When selecting ground-cover plants and undergrowth plants for locations which are naturally attractive to birds, especially the game birds, it is possible to provide a more inviting "sanctuary" for these birds by the use of plants which produce food either in the way of buds and foliage, or of nuts and seeds. These plants are mostly native species and many of them are not offered in the catalogs of the growers of ornamental plants. They could be easily collected where they occur locally or secured from some of the collectors of native plants. Seeds also might be easily collected and sown where they are to grow. These game cover plants should be established in areas ranging from one hundred feet square to a number of acres, to provide combined shelter and food for several kinds of birds at one time. The location of these plantings should be chosen so that they will not need to be disturbed for some years, and will also be within easy flying distance of dense woods, if possible. An ideal location would be in a clearing entirely surrounded by woods which contain hemlocks or pines or other dense shelter.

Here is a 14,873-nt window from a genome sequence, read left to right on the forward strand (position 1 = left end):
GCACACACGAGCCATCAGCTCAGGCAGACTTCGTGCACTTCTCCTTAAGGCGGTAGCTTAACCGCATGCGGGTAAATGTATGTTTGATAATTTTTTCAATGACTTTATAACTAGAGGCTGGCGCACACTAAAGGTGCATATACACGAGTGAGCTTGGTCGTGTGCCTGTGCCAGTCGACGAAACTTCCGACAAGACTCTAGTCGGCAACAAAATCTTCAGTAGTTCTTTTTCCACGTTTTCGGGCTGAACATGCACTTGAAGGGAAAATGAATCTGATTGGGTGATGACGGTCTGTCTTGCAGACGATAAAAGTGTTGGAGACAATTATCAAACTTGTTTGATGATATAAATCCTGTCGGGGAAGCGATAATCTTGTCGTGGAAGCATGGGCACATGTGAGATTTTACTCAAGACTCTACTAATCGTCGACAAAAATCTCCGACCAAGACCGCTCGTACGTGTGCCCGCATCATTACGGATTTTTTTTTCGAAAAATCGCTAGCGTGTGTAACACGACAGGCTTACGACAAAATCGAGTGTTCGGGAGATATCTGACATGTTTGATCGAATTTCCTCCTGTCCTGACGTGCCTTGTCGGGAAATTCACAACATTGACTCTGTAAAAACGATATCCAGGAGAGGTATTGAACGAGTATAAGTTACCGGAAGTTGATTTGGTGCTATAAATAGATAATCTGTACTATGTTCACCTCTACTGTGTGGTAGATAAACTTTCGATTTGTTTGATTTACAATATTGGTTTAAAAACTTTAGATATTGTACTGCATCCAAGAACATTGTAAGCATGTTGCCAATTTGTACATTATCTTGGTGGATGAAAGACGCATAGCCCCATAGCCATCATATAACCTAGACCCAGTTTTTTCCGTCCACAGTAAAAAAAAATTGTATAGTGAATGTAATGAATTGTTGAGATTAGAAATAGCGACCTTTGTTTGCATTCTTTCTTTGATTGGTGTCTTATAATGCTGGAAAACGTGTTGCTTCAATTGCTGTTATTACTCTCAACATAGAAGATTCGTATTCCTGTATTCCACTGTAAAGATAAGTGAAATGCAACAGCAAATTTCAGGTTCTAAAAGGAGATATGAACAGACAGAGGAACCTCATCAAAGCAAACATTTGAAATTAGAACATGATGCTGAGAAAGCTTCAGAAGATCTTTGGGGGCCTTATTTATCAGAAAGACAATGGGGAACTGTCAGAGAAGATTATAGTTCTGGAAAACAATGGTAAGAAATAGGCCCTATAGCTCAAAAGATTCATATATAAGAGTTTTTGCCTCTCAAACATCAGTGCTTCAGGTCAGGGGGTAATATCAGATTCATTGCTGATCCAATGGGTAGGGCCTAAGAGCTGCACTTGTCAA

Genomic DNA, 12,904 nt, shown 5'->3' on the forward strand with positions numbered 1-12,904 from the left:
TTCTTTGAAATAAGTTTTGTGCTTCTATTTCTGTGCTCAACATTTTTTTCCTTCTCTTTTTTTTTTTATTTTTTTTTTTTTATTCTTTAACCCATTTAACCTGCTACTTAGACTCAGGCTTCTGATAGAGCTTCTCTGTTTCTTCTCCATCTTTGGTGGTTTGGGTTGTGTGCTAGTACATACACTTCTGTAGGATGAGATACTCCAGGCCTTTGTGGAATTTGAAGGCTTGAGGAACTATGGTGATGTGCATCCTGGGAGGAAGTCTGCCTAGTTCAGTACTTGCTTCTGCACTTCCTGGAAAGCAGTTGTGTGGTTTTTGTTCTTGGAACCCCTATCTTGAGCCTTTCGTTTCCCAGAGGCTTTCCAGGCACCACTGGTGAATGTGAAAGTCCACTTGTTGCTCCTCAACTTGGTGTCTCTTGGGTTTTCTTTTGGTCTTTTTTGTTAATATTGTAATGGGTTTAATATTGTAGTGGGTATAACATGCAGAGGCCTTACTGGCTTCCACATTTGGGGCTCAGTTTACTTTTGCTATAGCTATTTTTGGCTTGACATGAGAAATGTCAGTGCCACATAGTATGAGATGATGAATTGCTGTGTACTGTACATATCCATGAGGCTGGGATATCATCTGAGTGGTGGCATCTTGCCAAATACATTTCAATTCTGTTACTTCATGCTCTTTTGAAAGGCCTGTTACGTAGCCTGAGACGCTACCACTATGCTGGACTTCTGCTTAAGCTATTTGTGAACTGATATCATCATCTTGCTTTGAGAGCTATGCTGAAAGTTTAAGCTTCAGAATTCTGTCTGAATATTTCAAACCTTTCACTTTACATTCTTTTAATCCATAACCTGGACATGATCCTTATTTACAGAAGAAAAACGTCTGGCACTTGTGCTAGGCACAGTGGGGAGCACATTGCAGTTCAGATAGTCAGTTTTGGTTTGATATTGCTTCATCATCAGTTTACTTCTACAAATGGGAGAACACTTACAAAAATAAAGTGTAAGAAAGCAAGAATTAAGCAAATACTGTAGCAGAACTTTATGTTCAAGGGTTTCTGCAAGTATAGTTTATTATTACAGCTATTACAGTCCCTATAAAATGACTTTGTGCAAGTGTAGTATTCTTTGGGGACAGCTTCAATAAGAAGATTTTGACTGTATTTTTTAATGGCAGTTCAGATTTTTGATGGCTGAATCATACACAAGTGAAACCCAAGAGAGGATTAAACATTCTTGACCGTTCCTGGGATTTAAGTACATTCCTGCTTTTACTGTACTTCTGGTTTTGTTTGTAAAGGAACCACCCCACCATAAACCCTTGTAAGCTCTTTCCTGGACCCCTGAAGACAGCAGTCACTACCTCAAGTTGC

Not only will such plants used as a bird-sanctuary attract our permanent bird residents such as the ruffed grouse, bob white, goldfinches, nuthatches, and chickadees, but they will attract many other seed-eating birds until the cold weather drives them south.